Today Italy’s Corte di Cassazione will hear the Getty’s appeal in the dispute over this “Bronze Statue of a Victorious Youth”. The Bronze was acquired by the Getty in 1977, and has been a cornerstone of its collection. But in 2007 a new seizure suit was brought in Pesaro. The most recent ruling ordered the Bronze seized, wherever it is located.
The question then must be, if the High Court in Rome upholds the seizure, will an American court enforce it? I wrote an essay titled “Transnational Forfeiture of the Getty Bronze“, soon to be published in the Cardozo Art & Entertainment Law Journal, examining this question.
My conclusion is that yes, the Mutual Legal Assistance Treaty between the United States and Italy, in conjunction with U.S. law, does provide for U.S. assistance in an American court. The law in question, 28 U.S.C. § 2467, provides a framework for enforcing these foreign orders. But the Office of International Affairs in the State Department still has discretion in determining whether to bring suit to help enforce these foreign orders. The only guidance given in the law is to let the “interest of Justice” guide the decision made by the official. The Getty no doubt will be arguing today in Rome in the hopes that the case ends today before Italy inevitably requests assistance from the State Department.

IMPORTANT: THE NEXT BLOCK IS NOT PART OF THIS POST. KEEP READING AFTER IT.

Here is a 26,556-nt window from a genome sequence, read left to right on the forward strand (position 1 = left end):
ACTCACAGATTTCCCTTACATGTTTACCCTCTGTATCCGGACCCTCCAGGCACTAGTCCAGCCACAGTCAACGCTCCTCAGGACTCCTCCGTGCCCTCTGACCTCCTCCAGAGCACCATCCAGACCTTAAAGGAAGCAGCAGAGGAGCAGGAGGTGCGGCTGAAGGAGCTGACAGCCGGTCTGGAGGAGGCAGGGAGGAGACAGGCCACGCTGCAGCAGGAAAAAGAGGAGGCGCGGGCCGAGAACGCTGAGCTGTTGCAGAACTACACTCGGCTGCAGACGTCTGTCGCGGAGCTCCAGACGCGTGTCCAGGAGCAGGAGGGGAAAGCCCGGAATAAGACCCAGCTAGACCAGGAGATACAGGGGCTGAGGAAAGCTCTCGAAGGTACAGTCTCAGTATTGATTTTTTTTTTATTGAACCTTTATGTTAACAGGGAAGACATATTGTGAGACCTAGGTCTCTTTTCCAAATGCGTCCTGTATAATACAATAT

Transnational Forfeiture of the Getty Bronze, Cardozo Arts & Entertainment Law Journal (forthcoming, 2014).